Firstly, movement is possibly the only factor that is the same to traditional MMORPGs. Like in Guild Wars 1 you can play one handed when needed, using only the keyboard or only the mouse to both move and execute moves, and like other MMOs you can now use the space bar to jump and fall, and hurt yourself, etc. on the (now) open map. My favourite addition to this is the action button brought over from regular offline single player RPGs. While yes you can right click on a person to talk to them, or on a corpse to loot it, or an item to interact with it, once you are close enough to do this you also have the option to press ‘F’. So convenient! I found myself using it all the time as it really sped up gameplay. I also like how you can right click an item in your inventory to bring up a list of options of what to do with it. It is like in EverQuest2 but with many more options, e.g. you can choose to equip a dagger to your main hand slot or off-hand slot. An oldie but a goodie that I’ve only ever seen in Guild Wars 1 before was the use of the Ctrl and Alt keys to highlight NPCs and enemies in your view. I always miss that in other games so I’m glad they brought it across.
I picked a ‘low’ population server to play on, as I always get annoyed when someone comes along and takes my kill, or my treasure/resource that I am killing the mob to get to, but this is something you need never worry about in Guild Wars 2. While yes the server still had a considerable amount of people on it, I found myself thankful, as the dynamic events would be far too difficult without backup. Due to the contribution style of quest, you don’t have to worry about the above issues happening either. As long as you are in the area, you get credit and loot. The point is to work together, and this style of questing fosters that environment really well, even better than in Rift, which only used it for the rift events.
I had limited time to play over the weekend as I didn’t have the luxury of a completely free weekend, and since I wanted to play each class and race while I tested it out, I didn’t get very far with any character. In fact I didn’t get much further than level 5 for each of them, but in that time I was exposed to a good deal of story. Obviously you progress further in your story if you just do your main quest, but you cannot get to each step in that quest too early, so it’s lucky there is always something to do in the open world to help you level. You also get to your race’s major city pretty much straight away, which makes sense in terms of story. It is easy to see the potential for the story and I look forward to playing through it.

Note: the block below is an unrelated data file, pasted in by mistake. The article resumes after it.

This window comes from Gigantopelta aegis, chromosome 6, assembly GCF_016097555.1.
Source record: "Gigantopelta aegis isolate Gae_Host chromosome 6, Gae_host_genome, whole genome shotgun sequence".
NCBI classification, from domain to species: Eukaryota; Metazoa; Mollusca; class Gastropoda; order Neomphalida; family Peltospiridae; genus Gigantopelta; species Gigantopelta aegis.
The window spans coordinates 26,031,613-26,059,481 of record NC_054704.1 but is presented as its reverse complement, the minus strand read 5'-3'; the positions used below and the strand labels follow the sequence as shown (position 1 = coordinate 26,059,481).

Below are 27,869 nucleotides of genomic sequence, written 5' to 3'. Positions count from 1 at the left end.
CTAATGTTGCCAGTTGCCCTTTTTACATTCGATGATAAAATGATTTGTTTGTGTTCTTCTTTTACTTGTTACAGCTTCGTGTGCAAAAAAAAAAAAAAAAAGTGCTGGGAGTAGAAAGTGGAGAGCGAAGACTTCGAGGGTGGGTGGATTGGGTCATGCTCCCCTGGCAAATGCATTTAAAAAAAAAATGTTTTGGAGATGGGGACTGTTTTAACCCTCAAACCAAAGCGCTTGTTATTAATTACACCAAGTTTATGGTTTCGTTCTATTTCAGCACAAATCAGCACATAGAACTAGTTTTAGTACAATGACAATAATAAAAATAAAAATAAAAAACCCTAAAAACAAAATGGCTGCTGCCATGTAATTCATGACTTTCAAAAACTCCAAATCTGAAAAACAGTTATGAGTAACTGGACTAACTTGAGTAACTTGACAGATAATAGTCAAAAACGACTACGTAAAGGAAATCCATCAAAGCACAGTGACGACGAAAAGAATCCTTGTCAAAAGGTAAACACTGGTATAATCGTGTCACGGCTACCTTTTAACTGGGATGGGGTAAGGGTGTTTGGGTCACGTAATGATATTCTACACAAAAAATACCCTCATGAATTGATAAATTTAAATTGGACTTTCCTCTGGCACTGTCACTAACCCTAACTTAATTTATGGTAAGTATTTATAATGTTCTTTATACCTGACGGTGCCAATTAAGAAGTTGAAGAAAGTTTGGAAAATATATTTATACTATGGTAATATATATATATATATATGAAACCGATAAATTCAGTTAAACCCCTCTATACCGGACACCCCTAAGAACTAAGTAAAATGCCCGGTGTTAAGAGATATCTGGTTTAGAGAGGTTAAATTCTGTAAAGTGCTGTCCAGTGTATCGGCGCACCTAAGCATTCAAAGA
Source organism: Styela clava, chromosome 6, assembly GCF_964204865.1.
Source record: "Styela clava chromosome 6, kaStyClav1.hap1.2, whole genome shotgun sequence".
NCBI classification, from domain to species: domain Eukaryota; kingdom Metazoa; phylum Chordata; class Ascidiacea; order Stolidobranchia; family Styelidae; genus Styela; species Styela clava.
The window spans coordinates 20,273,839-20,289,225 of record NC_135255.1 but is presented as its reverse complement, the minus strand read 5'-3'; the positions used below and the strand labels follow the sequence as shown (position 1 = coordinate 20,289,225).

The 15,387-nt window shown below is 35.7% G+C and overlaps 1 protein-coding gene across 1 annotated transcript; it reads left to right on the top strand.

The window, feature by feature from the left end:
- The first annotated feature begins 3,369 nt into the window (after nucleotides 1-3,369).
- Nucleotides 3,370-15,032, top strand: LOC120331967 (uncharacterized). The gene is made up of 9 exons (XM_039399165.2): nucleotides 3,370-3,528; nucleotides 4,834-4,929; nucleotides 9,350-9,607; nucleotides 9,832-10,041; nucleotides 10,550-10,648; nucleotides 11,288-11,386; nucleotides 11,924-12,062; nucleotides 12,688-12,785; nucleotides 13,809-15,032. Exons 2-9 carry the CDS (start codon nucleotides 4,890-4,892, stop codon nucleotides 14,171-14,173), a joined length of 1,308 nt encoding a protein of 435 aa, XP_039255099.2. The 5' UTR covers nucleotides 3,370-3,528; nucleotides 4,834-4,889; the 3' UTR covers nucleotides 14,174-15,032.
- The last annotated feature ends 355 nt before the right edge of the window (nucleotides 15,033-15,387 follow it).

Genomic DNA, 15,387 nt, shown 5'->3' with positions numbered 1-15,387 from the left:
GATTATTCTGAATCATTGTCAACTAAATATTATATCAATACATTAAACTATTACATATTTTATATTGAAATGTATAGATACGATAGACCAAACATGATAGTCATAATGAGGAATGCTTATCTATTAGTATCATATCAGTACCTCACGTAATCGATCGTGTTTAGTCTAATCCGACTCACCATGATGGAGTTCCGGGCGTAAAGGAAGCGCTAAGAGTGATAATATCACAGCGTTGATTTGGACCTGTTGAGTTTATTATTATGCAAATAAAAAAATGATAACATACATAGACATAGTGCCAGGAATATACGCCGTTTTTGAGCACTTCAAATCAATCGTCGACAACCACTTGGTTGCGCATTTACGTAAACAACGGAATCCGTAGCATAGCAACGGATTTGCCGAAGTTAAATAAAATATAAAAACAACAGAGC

The first thing you will notice is the difference between your main story quest and the dynamic events which replace side quests. Your main story quest is the only one that is constantly tracked and has quest markers. Other requests are discussed when you talk to named NPCs and go through the correct conversation path, where they will tell you about someone that needs help in a particular area or ask you to gather items for them or someone else, but unless you are in the correct area it won’t come up in your quest tracker. Scouts also give information on Points of Interest and people who may need help. Other, dynamic events happen and if you are in the area it comes up in your tracker, like in Rift. Depending on the type of quest it is, your contribution is also tracked, but ultimately everyone works together. There are also different ways of helping people, e.g. picking apples and/or killing spiders in the orchard and/or squashing egg sacks, all go towards filling the bar used to measure how much you have helped a person. The other difference between the main story quest and everything else is that the story is played out in instances away from everyone else (unless you are in a party of course).
Combat & Levelling
Combat in Guild Wars 2 still has you selecting moves from the limited range of the 1-8 top number keys, but there are some awesome additions.
You can dodge (what other MMO has that simple mechanic?). You can move while casting or preparing an attack (finally). When you first get knocked down you can Fight To Survive to try and get back up yourself. All players start with a self healing skill and anyone can revive a fallen character (PC or NPC), and the more people reviving someone, the quicker they get back up. Defeated players are handily shown on the mini map. Lastly, each class has a different variable that affects gameplay.
Levelling and skills are different too. You have a set of skills available to you based on your equipped weapons, which can be changed at will and come in different combinations. You start with your main attack and unlock others by using those weapons, or affinities (e.g. elementalist changing out elements). Even spell casters have skills for melee weapons as each class has a certain set of weapons available to them. There is even a set of underwater skills too. You can also, however, unlock and purchase other class skills by levelling and gaining skill points from specific NPCs. One last thing about skills: having a pet doesn’t take up a ranger’s skill slot! All of the classes have been better balanced to allow for things like this as each class has something different to their benefit.
So, can I wait until its release later this year? Hell no! Once it comes out I won’t be renewing any of my subscription games (thankfully I have a while to get as far as I am happy with each of them first). But why would I when a game has come along that has full story and has broken the mould of traditional MMORPGs? We are in the next generation of online gaming. Other games may still hold onto their following, for nostalgic or dedication reasons, but I can definitely see Guild Wars 2 being the next big thing. It looks good, it sounds good, it plays well and it is different. You can also block players, which will be good for phasing out the obnoxious rubble from the community, since it is the community that makes a game an MMO, and not just an RPG.
Game Play 9
Ease of Play 9